That's more than the cost of a brand-new i5 sedan.
The BMW i3 was killed off in 2021 but remains popular on the secondhand market, where huge potential bills lurk: one owner was quoted a whopping $71,208.27 for a new battery pack for their 2015 i3 REx.
Not only is that more than the car itself, but it surpasses the value of a brand-new BMW i5 eDrive40. It's no secret that replacing the battery on an electric vehicle is expensive, but this figure seems excessive - even by BMW standards. We have seen some replacement estimates cost around the $16,000 mark.
After posting the obscene quote on Reddit, several i3 owners shared the excessive quotes they received, with one presented with a bill for $30,000.
All these repair bills are alarming, but the fact that owners receive varying quotes for the same job is even more bizarre. CarBuzz has contacted BMW USA for comment and will update the article accordingly once we receive a reply.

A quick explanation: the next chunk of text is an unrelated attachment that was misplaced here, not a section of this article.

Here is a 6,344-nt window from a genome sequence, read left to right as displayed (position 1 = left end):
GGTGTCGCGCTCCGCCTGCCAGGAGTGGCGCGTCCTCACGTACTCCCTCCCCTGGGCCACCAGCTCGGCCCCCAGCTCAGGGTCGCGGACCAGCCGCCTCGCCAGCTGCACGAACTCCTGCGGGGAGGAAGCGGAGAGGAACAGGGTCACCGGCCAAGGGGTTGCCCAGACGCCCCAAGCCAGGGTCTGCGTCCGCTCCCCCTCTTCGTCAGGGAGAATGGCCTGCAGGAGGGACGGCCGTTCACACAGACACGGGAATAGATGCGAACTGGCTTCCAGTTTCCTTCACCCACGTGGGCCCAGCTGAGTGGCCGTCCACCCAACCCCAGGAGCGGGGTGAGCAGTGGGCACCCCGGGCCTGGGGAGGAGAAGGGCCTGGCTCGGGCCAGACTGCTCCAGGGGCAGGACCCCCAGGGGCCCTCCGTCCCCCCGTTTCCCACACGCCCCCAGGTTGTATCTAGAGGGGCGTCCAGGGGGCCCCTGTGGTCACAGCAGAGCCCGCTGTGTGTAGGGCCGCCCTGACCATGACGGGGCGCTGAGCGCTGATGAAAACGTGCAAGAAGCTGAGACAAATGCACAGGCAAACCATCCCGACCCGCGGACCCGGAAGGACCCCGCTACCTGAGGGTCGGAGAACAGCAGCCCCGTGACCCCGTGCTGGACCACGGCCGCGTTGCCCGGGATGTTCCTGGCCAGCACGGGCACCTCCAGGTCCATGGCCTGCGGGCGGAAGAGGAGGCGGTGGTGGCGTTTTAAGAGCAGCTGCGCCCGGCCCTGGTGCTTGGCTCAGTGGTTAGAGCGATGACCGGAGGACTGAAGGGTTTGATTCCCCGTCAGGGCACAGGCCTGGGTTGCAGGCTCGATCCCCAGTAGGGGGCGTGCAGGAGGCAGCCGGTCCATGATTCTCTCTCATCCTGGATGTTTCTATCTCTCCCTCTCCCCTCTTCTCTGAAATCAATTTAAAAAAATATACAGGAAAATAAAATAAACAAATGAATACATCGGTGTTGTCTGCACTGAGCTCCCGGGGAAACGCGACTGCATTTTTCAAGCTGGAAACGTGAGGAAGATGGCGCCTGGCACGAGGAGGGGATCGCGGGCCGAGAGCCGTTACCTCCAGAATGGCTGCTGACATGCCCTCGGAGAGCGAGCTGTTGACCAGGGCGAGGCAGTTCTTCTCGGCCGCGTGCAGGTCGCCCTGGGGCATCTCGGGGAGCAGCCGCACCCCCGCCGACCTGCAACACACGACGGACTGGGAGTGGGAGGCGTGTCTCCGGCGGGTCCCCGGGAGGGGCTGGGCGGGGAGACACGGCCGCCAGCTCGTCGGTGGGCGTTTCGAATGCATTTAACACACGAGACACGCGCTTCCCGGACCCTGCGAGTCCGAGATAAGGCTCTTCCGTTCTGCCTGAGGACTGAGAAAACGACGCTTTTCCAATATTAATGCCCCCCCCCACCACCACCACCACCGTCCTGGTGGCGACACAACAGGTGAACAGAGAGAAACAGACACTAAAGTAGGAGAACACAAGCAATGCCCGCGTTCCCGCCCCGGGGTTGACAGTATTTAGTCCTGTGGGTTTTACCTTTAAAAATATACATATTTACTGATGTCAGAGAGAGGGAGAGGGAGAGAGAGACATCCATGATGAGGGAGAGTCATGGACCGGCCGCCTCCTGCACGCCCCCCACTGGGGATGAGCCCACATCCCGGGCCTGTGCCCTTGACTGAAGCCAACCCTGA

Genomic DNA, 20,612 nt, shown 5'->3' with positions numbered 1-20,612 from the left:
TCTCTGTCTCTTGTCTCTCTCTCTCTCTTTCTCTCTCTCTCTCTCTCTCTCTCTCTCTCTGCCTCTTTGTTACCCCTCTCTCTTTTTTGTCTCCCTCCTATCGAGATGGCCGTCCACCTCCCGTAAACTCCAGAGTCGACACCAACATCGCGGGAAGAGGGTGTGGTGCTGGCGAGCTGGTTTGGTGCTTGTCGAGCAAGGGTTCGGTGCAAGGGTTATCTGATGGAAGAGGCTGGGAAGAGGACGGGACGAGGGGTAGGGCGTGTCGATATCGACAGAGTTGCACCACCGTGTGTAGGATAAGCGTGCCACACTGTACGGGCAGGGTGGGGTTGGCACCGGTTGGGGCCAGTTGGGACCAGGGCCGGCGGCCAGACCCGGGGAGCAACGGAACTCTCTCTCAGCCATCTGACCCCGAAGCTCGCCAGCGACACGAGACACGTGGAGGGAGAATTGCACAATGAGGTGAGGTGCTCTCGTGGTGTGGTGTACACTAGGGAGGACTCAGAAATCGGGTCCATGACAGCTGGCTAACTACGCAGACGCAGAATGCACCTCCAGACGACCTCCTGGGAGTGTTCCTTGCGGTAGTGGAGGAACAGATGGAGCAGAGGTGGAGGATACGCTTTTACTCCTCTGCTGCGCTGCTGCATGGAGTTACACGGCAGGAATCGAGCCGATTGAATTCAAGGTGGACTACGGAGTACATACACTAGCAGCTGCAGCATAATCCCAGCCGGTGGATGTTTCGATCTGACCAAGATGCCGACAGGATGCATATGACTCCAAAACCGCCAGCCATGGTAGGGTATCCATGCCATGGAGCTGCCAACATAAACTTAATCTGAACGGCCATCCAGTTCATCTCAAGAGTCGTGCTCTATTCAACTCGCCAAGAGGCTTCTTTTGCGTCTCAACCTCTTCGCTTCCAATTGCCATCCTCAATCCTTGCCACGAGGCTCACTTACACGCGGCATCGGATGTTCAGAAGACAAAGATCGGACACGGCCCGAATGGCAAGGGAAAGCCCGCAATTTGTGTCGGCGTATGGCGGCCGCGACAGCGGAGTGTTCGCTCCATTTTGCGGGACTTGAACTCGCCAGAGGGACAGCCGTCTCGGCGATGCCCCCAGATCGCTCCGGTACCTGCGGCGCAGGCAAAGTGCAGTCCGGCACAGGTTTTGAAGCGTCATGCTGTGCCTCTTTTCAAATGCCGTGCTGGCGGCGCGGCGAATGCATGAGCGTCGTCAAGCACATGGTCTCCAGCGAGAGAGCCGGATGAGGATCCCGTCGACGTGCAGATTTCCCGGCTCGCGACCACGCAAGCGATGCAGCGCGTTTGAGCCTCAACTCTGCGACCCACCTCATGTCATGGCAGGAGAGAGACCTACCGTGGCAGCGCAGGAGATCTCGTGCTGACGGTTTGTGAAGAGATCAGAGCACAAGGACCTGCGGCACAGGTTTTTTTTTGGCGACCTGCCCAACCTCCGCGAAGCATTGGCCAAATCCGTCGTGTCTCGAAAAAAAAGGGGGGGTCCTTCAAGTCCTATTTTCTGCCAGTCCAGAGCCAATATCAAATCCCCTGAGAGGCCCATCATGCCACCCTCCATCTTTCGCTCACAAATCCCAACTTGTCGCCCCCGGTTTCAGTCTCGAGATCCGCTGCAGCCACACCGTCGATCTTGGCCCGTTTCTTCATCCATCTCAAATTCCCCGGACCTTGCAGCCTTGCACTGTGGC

Some Reddit users believe the dealer is unwilling to carry out the repair. By presenting owners with ridiculous quotes, they will likely be put off and search for an alternative (or purchase a new car). "They can't just say, 'no, we don't want to do it,' so they make the price so ridiculous it pushes the customer into getting a new car," wrote one user in the replies. Of course, there's no proof that the dealer is doing this on purpose, so i3 owners (and those who drive older EVs, for that matter) may have to look to the aftermarket for solutions.
The battery pack in an i3 consists of eight cells. But even if one goes awry, it can still cost the owner big bucks. So, if you own an i3 or another older EV, it may be worth looking for an expert or specialist who can carry out these repairs for far less money. A single battery module costs between $3,000 and $3,500, so it's possible that the repair can be carried out for nowhere near the obscene $70,000+ quote mentioned above. With repair bills like this, it's no wonder people view EVs as throwaway items.
It's worth noting that these high prices don't only affect the BMW i3. A study from Recurrent showed that it can cost up to $21,000 to replace batteries in a Volkswagen e-Golf, for example. That's nothing compared to the $113,500 bill presented to the owner of a hydrogen-powered Hyundai iX35 when the fuel cell started giving problems.